Customer Reviews for

Do Fish Drink Water?: Puzzling and Improbable Questions and Answers

Average Rating 4.5
( 14 )
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Most Helpful Favorable Review

1 out of 1 people found this review helpful.

GREATEST BOOK EVER

This book is full of alot of useless information. Its a book that will help a person start conversations with strangers. I recommend this book to everyone.

posted by Anonymous on April 3, 2006

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Most Helpful Critical Review

2 out of 4 people found this review helpful.

Decent...but not great

This book is represents an interesting endeavor: trying to distill so much trivia into so little a space. Athough it is filled with fun facts (termed 'factoids') and does contain much accurate information, the book also contains numerous errors and incomplete answers t...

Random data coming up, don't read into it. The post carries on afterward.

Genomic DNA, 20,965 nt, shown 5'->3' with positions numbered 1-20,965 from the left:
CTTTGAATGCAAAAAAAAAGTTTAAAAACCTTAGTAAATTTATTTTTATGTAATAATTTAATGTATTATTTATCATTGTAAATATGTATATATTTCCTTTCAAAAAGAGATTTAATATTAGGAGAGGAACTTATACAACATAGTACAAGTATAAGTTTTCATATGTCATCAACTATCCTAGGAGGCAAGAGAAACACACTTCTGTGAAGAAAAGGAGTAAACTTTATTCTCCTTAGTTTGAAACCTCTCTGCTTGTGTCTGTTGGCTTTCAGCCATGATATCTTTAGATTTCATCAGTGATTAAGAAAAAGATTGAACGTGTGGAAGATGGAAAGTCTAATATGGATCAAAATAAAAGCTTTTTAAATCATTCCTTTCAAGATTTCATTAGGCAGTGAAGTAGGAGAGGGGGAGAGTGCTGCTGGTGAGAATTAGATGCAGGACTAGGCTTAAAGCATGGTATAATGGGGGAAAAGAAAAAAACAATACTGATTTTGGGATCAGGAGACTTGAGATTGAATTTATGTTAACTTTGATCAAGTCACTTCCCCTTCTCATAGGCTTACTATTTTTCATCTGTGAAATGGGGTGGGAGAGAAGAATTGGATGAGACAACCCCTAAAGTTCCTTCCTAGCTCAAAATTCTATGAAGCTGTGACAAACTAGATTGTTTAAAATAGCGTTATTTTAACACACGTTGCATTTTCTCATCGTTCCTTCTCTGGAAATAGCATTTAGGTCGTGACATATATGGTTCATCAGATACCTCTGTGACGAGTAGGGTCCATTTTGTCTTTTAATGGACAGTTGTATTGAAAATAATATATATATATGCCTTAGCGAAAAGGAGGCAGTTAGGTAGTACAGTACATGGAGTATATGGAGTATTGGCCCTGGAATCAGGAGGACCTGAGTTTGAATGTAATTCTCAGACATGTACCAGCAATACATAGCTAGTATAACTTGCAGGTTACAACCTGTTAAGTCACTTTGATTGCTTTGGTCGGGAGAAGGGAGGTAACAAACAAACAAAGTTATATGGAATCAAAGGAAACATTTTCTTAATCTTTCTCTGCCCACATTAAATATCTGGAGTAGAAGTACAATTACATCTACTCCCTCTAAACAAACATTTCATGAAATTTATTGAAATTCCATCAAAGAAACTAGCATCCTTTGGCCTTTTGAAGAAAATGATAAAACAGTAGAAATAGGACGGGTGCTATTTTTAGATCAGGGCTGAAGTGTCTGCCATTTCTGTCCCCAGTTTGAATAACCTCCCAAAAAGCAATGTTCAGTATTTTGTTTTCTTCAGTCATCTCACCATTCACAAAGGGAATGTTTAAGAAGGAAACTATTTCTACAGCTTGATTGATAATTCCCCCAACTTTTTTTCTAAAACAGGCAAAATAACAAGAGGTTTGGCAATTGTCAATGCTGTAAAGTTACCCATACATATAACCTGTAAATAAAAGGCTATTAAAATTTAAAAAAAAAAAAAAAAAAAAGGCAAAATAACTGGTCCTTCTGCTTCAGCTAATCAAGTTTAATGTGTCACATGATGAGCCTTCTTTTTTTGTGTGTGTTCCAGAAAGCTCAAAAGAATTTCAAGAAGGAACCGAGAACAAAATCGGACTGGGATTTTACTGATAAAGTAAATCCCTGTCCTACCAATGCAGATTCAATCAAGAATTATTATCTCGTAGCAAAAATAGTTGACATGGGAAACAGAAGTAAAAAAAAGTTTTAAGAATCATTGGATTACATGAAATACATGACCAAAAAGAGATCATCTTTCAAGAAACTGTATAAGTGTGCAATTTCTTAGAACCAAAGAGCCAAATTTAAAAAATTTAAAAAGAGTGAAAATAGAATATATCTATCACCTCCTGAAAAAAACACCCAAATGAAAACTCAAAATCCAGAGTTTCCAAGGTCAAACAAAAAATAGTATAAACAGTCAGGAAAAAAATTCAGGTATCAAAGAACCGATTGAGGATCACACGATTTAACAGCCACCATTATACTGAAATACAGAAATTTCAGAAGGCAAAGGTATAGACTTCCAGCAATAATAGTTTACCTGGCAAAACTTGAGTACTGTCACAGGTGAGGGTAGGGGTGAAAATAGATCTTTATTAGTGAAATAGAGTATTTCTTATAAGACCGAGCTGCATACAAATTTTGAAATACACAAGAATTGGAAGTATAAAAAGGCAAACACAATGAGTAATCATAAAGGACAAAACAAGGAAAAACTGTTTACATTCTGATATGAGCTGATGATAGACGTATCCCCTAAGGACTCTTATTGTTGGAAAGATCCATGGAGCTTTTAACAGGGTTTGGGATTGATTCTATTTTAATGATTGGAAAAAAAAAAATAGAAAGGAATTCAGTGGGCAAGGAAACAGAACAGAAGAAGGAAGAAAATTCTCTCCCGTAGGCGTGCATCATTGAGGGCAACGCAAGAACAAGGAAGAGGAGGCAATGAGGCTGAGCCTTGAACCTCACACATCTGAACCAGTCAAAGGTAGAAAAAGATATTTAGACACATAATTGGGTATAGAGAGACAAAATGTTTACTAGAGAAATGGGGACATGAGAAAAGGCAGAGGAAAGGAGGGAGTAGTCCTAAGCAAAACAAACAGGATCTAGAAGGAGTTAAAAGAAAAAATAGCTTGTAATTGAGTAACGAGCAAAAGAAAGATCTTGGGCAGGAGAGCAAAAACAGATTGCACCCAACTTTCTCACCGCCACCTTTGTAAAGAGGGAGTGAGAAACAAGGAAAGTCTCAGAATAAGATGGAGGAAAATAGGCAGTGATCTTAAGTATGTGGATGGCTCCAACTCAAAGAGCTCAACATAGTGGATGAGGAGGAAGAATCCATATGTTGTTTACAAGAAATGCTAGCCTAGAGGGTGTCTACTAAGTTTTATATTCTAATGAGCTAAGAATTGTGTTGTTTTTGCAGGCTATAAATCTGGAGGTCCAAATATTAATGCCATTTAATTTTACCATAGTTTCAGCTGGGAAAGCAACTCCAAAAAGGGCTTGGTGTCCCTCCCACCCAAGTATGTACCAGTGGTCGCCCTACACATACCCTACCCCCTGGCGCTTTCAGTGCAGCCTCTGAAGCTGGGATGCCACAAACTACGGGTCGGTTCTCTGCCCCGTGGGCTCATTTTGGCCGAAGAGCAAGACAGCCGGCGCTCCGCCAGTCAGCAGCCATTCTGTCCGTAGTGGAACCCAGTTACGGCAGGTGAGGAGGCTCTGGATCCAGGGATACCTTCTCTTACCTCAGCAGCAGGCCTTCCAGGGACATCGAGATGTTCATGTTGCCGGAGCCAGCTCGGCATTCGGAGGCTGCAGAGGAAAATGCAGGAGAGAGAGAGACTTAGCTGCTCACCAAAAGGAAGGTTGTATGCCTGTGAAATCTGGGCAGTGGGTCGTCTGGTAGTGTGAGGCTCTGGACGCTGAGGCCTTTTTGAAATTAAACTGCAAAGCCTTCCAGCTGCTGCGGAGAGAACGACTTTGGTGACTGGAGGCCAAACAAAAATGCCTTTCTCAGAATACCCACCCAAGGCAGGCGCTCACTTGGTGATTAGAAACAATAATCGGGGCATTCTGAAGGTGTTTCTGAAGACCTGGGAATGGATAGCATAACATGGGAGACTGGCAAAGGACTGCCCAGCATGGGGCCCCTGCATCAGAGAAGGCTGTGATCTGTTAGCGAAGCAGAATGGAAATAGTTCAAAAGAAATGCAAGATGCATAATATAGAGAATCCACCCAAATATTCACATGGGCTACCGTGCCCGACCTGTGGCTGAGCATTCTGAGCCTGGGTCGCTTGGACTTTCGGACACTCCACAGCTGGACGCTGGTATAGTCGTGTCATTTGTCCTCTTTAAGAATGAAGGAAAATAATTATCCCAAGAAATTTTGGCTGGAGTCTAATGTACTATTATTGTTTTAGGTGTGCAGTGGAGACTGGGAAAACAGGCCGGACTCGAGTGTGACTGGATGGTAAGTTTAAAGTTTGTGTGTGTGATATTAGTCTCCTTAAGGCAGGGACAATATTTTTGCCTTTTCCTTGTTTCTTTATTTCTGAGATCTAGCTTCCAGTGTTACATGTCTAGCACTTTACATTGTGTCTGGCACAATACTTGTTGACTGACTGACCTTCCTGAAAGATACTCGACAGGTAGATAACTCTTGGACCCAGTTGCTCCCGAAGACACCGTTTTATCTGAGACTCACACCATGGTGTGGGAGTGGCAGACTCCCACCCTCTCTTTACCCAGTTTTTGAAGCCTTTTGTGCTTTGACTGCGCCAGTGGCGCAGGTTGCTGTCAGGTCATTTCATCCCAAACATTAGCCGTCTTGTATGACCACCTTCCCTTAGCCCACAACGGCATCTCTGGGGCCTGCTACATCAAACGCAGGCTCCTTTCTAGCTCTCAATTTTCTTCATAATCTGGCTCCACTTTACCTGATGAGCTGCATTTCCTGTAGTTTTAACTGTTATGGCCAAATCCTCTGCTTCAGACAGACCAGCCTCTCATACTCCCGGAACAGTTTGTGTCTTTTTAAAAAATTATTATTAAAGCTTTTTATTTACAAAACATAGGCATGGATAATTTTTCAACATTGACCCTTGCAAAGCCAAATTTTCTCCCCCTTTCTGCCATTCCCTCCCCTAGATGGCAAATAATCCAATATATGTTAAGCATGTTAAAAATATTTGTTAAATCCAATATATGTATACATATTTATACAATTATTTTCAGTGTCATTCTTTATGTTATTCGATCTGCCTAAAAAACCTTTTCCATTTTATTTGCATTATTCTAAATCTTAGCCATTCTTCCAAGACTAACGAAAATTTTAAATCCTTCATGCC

This book is represents an interesting endeavor: trying to distill so much trivia into so little a space. Athough it is filled with fun facts (termed 'factoids') and does contain much accurate information, the book also contains numerous errors and incomplete answers to questions. Examples include: *The books declares, incorrectly, that there are no speed limits on the Autobahn (page 244). *Page 126 claims that Isaac Asimov has authored at least one book for every Dewey Decimal cetergory. Considering there are nearly 1,000,000 catergories, this seems unlikely. *Page 153 tells us that 'no one lived to tell what happened' at the battle of Little Big Horn. I suppose this is true if we ignore that fact that Native Americans are people. *page 108 provides only one of the most popular theories about the origin of 'Mind your p's and q's'. We are left wondering...what are some of the other theories. A quick search on the internet yielded 8 different theories, all interesting and plausible. *Page 112, paragraph 3, talks about 'one of the greatest finishes of the decade'. Fine, but what decade are we talking about here? *The book also states that 'An Englishman invented a toilet in 1775...It was another 200 years before another toilet appeared'. Really? I could have sworn there were toilets in the pre-1975 era (page 169). *page 124 tells about L. Frank Baum's infamous 2-drawer file cabinet that led to his naming of 'Oz'. Everywhere else I've checked, however, indicate that there were three drawers in the file cabinet (much more plausible, too, if you know anything about the English language). *Page 187 promises to tell us four methods for saving soap slivers, but then only provides three. *page 179 claims that a star on a Tootsie Pop wrapper can be exchanged for a free Tootsie Pop. This is an urban legend, long-since debunked. *page 73 tells us that Napoleon was, at five foot five inches, an average height for his century. But then pages 255-7 lead us to believe that it is untrue that people were shorter in previous centures, despite the fact that it also notes that five foot nine is now an average height for a man. I also suggest, if you do read this book, try your best to ignore the pointless subtitles that many of the questions are given. It appears as thought they are an attempt at humor, but they simply detract from the information.